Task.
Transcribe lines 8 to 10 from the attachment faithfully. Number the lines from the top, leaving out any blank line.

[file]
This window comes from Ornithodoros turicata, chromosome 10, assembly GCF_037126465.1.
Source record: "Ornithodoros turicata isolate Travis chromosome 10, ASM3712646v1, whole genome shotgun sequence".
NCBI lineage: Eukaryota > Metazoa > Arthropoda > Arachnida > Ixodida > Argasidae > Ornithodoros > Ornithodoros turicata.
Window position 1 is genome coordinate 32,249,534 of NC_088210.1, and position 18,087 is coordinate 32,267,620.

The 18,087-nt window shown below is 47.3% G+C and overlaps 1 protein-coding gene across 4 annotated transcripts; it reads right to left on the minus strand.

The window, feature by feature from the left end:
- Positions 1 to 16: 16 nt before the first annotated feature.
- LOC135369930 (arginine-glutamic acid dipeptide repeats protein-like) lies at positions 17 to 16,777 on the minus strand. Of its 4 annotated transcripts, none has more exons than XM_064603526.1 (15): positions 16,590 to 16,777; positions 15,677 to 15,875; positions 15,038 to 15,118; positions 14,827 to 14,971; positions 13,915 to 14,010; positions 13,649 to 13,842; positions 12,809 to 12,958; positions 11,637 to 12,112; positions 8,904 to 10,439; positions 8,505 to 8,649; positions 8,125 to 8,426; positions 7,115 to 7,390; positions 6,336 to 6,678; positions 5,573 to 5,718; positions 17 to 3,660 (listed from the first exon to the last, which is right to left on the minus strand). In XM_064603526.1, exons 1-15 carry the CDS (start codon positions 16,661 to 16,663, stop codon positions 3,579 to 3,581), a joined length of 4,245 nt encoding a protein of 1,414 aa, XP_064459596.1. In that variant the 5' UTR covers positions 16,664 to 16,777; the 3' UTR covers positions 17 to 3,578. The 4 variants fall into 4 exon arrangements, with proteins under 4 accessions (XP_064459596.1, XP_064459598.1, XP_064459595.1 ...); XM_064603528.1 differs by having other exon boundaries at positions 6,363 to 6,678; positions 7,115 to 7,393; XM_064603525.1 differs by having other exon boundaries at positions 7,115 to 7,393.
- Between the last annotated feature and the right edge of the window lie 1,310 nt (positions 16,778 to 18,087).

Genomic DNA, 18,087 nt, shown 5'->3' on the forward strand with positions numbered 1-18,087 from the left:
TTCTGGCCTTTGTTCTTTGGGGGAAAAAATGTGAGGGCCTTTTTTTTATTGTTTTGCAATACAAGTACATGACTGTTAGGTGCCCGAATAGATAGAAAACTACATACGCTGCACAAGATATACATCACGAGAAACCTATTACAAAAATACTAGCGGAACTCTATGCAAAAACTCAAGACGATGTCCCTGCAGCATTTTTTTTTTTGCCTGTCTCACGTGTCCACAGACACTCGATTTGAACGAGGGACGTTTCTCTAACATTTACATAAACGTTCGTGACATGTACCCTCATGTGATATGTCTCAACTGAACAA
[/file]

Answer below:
- LOC135369930 (arginine-glutamic acid dipeptide repeats protein-like) lies at positions 17 to 16,777 on the minus strand. Of its 4 annotated transcripts, none has more exons than XM_064603526.1 (15): positions 16,590 to 16,777; positions 15,677 to 15,875; positions 15,038 to 15,118; positions 14,827 to 14,971; positions 13,915 to 14,010; positions 13,649 to 13,842; positions 12,809 to 12,958; positions 11,637 to 12,112; positions 8,904 to 10,439; positions 8,505 to 8,649; positions 8,125 to 8,426; positions 7,115 to 7,390; positions 6,336 to 6,678; positions 5,573 to 5,718; positions 17 to 3,660 (listed from the first exon to the last, which is right to left on the minus strand). In XM_064603526.1, exons 1-15 carry the CDS (start codon positions 16,661 to 16,663, stop codon positions 3,579 to 3,581), a joined length of 4,245 nt encoding a protein of 1,414 aa, XP_064459596.1. In that variant the 5' UTR covers positions 16,664 to 16,777; the 3' UTR covers positions 17 to 3,578. The 4 variants fall into 4 exon arrangements, with proteins under 4 accessions (XP_064459596.1, XP_064459598.1, XP_064459595.1 ...); XM_064603528.1 differs by having other exon boundaries at positions 6,363 to 6,678; positions 7,115 to 7,393; XM_064603525.1 differs by having other exon boundaries at positions 7,115 to 7,393.
- Between the last annotated feature and the right edge of the window lie 1,310 nt (positions 16,778 to 18,087).

Genomic DNA, 18,087 nt, shown 5'->3' on the forward strand with positions numbered 1-18,087 from the left: